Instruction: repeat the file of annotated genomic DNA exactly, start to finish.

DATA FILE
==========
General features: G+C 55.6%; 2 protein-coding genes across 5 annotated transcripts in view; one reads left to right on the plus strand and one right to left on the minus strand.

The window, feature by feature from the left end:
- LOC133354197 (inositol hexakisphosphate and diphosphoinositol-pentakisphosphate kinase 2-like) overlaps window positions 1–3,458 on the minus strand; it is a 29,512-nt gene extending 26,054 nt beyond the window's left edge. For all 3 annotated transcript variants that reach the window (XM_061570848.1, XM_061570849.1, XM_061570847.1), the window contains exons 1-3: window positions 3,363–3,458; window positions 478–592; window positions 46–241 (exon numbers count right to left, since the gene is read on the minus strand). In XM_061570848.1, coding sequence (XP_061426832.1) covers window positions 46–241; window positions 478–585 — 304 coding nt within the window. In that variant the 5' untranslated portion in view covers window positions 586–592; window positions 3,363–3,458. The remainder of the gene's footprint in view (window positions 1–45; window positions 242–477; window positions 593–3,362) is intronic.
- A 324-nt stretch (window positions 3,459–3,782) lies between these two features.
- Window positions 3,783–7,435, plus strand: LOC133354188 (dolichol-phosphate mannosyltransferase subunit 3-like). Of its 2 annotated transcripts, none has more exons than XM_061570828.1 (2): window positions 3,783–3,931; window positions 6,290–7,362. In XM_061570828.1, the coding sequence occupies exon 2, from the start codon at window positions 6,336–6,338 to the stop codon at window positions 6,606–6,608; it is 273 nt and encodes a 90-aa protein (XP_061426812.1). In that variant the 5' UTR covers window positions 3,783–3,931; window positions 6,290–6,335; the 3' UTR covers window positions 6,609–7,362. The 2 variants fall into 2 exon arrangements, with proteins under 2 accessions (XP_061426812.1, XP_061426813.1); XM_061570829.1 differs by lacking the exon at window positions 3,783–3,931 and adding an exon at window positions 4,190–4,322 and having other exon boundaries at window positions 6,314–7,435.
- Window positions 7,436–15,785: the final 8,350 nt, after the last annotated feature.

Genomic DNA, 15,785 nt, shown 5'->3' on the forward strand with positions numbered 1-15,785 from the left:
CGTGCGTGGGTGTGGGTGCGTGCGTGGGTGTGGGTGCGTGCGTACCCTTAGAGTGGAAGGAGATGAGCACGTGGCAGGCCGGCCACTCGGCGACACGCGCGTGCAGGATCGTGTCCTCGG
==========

General features: G+C 55.6%; 2 protein-coding genes across 5 annotated transcripts in view; one reads left to right on the plus strand and one right to left on the minus strand.

The window, feature by feature from the left end:
- LOC133354197 (inositol hexakisphosphate and diphosphoinositol-pentakisphosphate kinase 2-like) overlaps window positions 1–3,458 on the minus strand; it is a 29,512-nt gene extending 26,054 nt beyond the window's left edge. For all 3 annotated transcript variants that reach the window (XM_061570848.1, XM_061570849.1, XM_061570847.1), the window contains exons 1-3: window positions 3,363–3,458; window positions 478–592; window positions 46–241 (exon numbers count right to left, since the gene is read on the minus strand). In XM_061570848.1, coding sequence (XP_061426832.1) covers window positions 46–241; window positions 478–585 — 304 coding nt within the window. In that variant the 5' untranslated portion in view covers window positions 586–592; window positions 3,363–3,458. The remainder of the gene's footprint in view (window positions 1–45; window positions 242–477; window positions 593–3,362) is intronic.
- A 324-nt stretch (window positions 3,459–3,782) lies between these two features.
- Window positions 3,783–7,435, plus strand: LOC133354188 (dolichol-phosphate mannosyltransferase subunit 3-like). Of its 2 annotated transcripts, none has more exons than XM_061570828.1 (2): window positions 3,783–3,931; window positions 6,290–7,362. In XM_061570828.1, the coding sequence occupies exon 2, from the start codon at window positions 6,336–6,338 to the stop codon at window positions 6,606–6,608; it is 273 nt and encodes a 90-aa protein (XP_061426812.1). In that variant the 5' UTR covers window positions 3,783–3,931; window positions 6,290–6,335; the 3' UTR covers window positions 6,609–7,362. The 2 variants fall into 2 exon arrangements, with proteins under 2 accessions (XP_061426812.1, XP_061426813.1); XM_061570829.1 differs by lacking the exon at window positions 3,783–3,931 and adding an exon at window positions 4,190–4,322 and having other exon boundaries at window positions 6,314–7,435.
- Window positions 7,436–15,785: the final 8,350 nt, after the last annotated feature.

Genomic DNA, 15,785 nt, shown 5'->3' on the forward strand with positions numbered 1-15,785 from the left:
CGTGCGTGGGTGTGGGTGCGTGCGTGGGTGTGGGTGCGTGCGTACCCTTAGAGTGGAAGGAGATGAGCACGTGGCAGGCCGGCCACTCGGCGACACGCGCGTGCAGGATCGTGTCCTCGG